I argued in an earlier thread that the Italians got their minicarrier into service faster and cheaper than we did CVF. However, now we got them, the two ships will be better for our main roles than the minicarriers.
I am also reluctantly of the view that even without CVF the RN would have lost out in Defence Reviews. The Army could point to real operations that were killing soldiers and request kit. The RAF sensibly junked its unloved Harriers to keep its Tornados until Typhoon got the role.
I am sure they will find a way of getting F35As.
The RN has been the big loser in the post Cold War environment.
It has itself to blame. The SSN and frigate force stories were never told properly to the public. The fixation with carriers (both Nott and Healey used their questions to expose the RN's lack of logic for them) has served it badly.
The Invincibles were helicopter cruisers first and foremost. They were the 1962 big ASWcruiser realised. Instead from 1979 they became carriers and the big ship admirals were back in business.
The RN used the enthusiasm of the Blair government for the Balkans operation (the Tories had tried to keep out of doing anything) to argue for carriers capable of air operations ashore. The result was inevitably an unsatisfactory ship. As the Russians and Chinese are finding, Stobar ships cannot match a Nimitz in capability however large you build them.
We had been here before. The RN tried to get a Forrestal. The clue was in the name, CVA01. Not R01.
The Amphibious force ships are cursed by a similar over ambition. Most operations are about several hundred marines flying in by airliner or helicopter. Heavy kit can arrive by roro or RAFC17.
The USN which has highly specialised amphibs has rarely used them in its major wars. Marine tanks came ashore in the opening years of Vietnam. Grenada was taken by LVTPs. But in Iraq and Afgjanistan the marines were used as extra mechanised forces and arrived by chartered air and roro.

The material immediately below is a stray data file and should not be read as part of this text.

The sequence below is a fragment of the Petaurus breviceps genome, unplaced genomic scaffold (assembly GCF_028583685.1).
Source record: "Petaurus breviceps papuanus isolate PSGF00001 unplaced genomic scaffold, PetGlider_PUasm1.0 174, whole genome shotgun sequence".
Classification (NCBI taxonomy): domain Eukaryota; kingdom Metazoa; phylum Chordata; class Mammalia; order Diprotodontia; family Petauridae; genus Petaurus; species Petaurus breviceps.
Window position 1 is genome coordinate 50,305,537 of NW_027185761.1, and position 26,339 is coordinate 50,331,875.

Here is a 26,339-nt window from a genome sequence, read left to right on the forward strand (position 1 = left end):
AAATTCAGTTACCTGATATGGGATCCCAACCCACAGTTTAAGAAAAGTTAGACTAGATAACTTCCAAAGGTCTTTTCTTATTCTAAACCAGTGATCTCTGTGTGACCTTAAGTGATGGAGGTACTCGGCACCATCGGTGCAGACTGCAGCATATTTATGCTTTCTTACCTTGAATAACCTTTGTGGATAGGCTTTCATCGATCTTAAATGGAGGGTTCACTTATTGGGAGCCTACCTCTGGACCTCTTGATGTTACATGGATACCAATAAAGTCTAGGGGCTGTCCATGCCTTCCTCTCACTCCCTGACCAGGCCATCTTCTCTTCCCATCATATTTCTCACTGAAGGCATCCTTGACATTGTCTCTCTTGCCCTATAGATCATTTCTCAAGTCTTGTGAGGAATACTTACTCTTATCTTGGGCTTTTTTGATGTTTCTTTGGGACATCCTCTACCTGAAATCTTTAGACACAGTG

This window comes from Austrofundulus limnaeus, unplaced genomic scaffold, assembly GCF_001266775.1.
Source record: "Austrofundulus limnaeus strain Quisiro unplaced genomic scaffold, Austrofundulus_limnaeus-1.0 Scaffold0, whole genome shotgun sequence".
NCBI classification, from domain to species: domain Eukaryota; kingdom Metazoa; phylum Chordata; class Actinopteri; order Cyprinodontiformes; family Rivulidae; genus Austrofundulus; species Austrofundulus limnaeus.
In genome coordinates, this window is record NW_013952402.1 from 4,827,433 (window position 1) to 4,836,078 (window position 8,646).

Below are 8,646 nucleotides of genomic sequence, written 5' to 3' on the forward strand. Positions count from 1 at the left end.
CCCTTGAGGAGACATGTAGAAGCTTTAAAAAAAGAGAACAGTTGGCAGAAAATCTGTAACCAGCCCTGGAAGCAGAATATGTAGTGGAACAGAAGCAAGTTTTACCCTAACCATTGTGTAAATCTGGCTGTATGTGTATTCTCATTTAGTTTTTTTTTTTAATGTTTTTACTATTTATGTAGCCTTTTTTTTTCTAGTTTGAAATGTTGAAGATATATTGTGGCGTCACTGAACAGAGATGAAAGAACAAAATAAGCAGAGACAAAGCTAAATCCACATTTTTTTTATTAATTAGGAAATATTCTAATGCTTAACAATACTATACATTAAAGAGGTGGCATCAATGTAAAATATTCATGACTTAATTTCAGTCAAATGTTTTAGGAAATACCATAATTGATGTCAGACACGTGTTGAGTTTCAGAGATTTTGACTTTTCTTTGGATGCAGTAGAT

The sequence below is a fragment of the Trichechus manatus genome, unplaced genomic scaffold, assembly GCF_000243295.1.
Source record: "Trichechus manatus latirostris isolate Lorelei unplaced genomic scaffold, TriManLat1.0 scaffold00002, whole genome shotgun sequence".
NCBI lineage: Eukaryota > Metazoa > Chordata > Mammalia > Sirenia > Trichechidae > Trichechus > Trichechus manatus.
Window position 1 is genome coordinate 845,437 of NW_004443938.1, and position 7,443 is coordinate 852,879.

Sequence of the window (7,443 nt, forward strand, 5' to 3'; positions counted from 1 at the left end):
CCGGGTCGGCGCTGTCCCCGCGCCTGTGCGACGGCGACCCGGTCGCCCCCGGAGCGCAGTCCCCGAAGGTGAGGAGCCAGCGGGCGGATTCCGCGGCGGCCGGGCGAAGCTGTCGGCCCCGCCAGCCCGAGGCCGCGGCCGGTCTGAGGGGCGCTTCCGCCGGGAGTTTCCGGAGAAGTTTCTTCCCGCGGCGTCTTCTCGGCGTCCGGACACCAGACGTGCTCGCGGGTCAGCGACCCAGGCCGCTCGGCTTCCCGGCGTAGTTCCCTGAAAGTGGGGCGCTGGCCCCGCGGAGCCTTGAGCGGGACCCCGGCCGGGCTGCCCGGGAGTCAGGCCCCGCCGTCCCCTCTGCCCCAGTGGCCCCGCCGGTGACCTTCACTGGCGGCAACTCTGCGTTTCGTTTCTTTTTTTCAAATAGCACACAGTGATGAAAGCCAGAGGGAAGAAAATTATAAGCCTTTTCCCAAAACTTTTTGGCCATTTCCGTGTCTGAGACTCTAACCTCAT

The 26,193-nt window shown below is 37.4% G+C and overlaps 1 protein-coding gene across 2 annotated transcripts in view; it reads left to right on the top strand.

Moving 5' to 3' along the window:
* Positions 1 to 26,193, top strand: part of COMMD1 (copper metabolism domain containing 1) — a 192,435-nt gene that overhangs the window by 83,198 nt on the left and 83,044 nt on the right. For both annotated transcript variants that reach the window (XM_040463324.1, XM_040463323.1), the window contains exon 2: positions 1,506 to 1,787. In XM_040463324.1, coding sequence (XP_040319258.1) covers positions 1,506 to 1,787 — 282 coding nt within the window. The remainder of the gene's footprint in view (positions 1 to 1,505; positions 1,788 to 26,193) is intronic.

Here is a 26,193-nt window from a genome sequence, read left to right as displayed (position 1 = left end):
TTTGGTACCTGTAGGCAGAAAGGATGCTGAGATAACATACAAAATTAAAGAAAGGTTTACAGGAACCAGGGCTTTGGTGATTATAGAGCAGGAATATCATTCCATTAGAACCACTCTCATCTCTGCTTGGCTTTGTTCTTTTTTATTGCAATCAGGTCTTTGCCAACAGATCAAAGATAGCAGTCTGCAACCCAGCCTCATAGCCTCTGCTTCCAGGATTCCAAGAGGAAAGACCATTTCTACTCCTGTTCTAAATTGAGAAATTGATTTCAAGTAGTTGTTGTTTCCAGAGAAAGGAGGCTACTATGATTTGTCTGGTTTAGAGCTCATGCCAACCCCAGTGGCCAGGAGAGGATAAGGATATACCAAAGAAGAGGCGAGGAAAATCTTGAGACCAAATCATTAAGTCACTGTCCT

zen

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Oh dear Cavour came up umpteen times years ago. But it's too small and too lightweight for the sustained air ops using JSF and the rest of what's needed in terms of helicopters.

Fact is this pathway is down the Tarawa/Wasp route to a 40,000ton ship and curiously enough one that would fit in unmodernised Davenport No.10, the Battleship docks at Rosyth or even the Locks at Pompy.
 

zen

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Thing about landing heavy stuff is it's one hell of an assumption that a nearby port is available in reasonable time and at reasonable cost.
Lots of places just don't have that.
 

zen

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the chief problem with the Frigate/Destroyer force was getting sucked into NF-90, FU, FUN, FUNGI and Horizon.
 

uk 75

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While I accept that the past is not an adequate guide to the future, it is the best we have.
Operations that require LHA/LHDs have been rare.
While the USN and USMC have the luxury (up until recently) of building up such a force, the RN is much more constrained.
I will avoid the political background save to say that it is even less likely now that the UK will engage in a war except as part of a US led coalition.
The RMs and Parachute Bns are highly trained spcialised forces but they do tend to get used simply as light infantry, rotating with standard Army infantry units.
Because of this HM Treasury are likely to press for them to be reduced in size and refocussed on roles requiring their specialist skills.